Microbial Ecology

, Volume 66, Issue 3, pp 479–488 | Cite as

Light and Phosphate Competition Between Cylindrospermopsis raciborskii and Microcystis aeruginosa is Strain Dependent

  • Marcelo Manzi Marinho
  • Maria Betânia Gonçalves Souza
  • Miquel Lürling
Microbiology of Aquatic Systems


The hypothesis that outcomes of phosphorus and light competition between Cylindrospermopsis raciborskii and Microcystis aeruginosa are strain dependent was tested experimentally. Critical requirements of phosphorus (P*) and of light (I*) of two strains of each species were determined through monoculture experiments, which indicated a trade-off between species and also between Microcystis strains. Competition experiments between species were performed using the weakest predicted competitors (with the highest values of P* and of I*) and with the strongest predicted competitors (with the lowest values of P* and of I*). Under light limitation, competition between the weakest competitors led C. raciborskii to dominate. Between the strongest competitors, the opposite was observed, M. aeruginosa displaced C. raciborskii, but both strains co-existed in equilibrium. Under phosphate limitation, competition between the weakest competitors led C. raciborskii to exclude M. aeruginosa, and between the strongest competitors, the opposite was observed, M. aeruginosa displaced C. raciborskii, but the system did not reach an equilibrium and both strains were washed out. Hence, outcomes of the competition depended on the pair of competing strains and not only on species or on type of limitation. We concluded that existence of different trade-offs among strains and between species underlie our results showing that C. raciborskii can either dominate or be displaced by M. aeruginosa when exposed to different conditions of light or phosphate limitation.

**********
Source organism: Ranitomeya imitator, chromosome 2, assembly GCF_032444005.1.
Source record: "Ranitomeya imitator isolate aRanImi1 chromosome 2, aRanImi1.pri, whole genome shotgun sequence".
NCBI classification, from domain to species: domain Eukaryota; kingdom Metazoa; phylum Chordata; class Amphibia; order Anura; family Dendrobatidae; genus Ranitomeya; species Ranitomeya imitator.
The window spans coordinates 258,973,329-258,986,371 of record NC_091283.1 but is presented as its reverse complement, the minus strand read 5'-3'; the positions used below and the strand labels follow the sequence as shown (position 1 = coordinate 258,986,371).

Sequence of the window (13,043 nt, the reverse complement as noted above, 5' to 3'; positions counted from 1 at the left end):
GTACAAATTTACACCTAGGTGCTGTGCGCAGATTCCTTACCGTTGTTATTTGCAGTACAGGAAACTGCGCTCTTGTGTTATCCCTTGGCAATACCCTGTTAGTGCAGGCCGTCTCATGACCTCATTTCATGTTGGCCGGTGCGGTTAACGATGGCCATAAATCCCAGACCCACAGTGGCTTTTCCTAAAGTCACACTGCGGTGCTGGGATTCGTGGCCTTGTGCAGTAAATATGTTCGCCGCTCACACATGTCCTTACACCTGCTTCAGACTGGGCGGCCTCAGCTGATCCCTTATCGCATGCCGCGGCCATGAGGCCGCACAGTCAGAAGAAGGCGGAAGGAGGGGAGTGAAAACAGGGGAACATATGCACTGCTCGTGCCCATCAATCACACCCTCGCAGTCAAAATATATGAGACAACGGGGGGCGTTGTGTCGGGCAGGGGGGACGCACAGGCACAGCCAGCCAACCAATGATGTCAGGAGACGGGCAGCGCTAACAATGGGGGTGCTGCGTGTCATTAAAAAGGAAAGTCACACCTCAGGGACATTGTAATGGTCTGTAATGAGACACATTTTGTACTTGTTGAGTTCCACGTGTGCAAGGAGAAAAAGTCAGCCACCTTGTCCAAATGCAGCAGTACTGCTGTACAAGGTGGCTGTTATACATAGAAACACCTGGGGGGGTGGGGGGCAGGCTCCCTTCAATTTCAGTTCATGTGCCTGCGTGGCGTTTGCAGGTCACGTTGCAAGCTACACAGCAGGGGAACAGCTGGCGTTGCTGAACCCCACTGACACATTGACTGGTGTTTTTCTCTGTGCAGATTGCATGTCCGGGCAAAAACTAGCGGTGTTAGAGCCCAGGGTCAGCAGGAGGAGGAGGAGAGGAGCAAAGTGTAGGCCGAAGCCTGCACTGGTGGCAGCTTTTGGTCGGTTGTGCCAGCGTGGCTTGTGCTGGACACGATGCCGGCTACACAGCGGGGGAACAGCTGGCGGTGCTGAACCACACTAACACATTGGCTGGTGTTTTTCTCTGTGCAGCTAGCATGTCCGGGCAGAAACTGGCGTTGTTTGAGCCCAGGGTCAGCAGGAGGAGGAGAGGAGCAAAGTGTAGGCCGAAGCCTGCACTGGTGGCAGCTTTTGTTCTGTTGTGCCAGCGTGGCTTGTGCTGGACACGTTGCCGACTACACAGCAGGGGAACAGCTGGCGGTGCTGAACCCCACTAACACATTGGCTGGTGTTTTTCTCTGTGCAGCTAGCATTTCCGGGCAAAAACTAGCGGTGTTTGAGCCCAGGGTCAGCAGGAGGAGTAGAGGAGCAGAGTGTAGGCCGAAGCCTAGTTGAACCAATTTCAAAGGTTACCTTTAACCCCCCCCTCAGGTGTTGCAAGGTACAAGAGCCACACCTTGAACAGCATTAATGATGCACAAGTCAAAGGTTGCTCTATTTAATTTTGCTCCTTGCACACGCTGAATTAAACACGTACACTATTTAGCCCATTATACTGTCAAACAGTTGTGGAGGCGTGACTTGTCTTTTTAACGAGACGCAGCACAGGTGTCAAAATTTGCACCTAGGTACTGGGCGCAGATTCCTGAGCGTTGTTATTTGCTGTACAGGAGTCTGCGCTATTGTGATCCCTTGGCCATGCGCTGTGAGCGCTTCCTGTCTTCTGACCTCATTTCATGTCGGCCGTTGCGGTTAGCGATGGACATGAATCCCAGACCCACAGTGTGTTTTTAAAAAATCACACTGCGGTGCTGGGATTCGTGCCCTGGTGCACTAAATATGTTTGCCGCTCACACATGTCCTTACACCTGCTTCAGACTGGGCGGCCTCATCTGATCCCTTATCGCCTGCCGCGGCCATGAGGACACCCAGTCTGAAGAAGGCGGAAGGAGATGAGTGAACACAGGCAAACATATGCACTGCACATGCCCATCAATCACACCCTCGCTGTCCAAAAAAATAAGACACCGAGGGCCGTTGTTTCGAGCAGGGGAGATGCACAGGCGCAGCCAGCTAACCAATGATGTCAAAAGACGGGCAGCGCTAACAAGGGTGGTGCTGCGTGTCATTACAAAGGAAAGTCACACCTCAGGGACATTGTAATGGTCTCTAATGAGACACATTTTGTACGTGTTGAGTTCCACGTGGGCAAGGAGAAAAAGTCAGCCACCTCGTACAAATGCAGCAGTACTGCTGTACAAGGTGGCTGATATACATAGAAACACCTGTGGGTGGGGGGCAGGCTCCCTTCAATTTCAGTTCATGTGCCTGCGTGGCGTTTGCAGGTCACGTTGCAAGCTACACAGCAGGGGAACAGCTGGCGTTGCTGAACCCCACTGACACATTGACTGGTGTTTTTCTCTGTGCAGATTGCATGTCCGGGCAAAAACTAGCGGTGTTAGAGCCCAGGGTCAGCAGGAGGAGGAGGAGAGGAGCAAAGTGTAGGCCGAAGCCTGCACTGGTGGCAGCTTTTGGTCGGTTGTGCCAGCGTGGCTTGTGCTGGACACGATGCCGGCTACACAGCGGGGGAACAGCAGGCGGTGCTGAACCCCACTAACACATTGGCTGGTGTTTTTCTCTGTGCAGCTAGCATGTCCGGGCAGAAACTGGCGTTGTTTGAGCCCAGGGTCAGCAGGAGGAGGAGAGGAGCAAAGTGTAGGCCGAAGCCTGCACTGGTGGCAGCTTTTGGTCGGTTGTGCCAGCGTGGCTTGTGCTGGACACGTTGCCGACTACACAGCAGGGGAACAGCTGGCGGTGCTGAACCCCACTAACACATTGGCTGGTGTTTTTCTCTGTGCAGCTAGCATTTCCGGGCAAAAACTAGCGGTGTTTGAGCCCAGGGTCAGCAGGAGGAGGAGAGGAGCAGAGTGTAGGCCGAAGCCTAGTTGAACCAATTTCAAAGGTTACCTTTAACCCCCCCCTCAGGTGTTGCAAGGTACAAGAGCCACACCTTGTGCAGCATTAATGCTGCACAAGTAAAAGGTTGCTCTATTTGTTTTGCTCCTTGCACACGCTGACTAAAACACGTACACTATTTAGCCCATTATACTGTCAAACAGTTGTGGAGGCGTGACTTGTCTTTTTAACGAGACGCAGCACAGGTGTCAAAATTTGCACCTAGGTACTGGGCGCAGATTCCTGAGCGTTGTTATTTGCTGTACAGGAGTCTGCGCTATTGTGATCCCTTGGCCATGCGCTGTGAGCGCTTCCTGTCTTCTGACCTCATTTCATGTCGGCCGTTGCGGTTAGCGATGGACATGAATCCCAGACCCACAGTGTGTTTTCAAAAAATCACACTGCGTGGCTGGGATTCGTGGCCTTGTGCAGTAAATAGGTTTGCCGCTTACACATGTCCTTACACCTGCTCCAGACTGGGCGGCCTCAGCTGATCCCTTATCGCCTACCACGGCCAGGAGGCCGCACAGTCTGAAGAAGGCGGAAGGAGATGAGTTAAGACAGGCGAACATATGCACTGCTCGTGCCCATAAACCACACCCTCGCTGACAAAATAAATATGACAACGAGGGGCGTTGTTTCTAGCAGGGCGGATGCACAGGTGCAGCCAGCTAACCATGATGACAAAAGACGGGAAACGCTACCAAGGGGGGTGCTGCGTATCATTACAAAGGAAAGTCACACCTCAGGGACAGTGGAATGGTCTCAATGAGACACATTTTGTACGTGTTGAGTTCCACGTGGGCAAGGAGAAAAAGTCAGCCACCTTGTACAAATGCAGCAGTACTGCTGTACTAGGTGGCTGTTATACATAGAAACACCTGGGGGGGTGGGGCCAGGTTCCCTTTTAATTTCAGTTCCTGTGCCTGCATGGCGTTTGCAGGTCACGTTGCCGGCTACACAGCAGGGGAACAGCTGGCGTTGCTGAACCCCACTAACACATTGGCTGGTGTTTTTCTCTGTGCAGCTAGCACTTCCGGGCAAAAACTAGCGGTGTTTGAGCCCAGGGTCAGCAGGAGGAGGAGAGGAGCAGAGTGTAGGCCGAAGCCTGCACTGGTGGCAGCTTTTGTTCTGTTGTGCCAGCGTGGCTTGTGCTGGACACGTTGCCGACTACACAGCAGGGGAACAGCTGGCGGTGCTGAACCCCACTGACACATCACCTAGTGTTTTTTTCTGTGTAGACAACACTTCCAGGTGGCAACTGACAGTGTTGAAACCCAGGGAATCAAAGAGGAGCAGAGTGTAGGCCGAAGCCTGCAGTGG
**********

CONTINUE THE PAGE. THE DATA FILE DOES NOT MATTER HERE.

We thank W. Beekman-Lukassen, F. Gillissen, I. Paredes, N. Noyma, and J. Beijer for assistance with the experiments. M.B.G.S. PhD scholarship (BEX2834/04-9) and M.M.M. Post-Doc fellowship (BEX1988/08-5) were funded by the Federal Government of Brazil, Ministry of Education, through CAPES (Coordenação de Aperfeiçoamento de Pessoal de Nível Superior, Ministério da Educação). This study was conducted under the flag of the CAPES (Brazil)/Wageningen University (The Netherlands) CAPES-WUR project 004/2008.


  1. 1.
    Ahn C, Chung A (2002) Diel rhythm of algal phosphate uptake rates in P–limited cyclostats and simulation of its effect on growth and competition. J Phycol 704:695–704CrossRefGoogle Scholar
  2. 2.
    Armstrong RA, McGehee R (1980) Competitive exclusion. Am Nat 115(2):151–170CrossRefGoogle Scholar
  3. 3.
    Bittencourt-Oliveira MC, Oliveira MC, Bolch CJS (2001) Genetic variability of Brazilian strains of the Microcystis aeruginosa complex (Cyanobacteria /Cyanophyceae) using the phycocyanin intergenic spacer and flanking regions (cpcBA). J Phycol 37:810–818CrossRefGoogle Scholar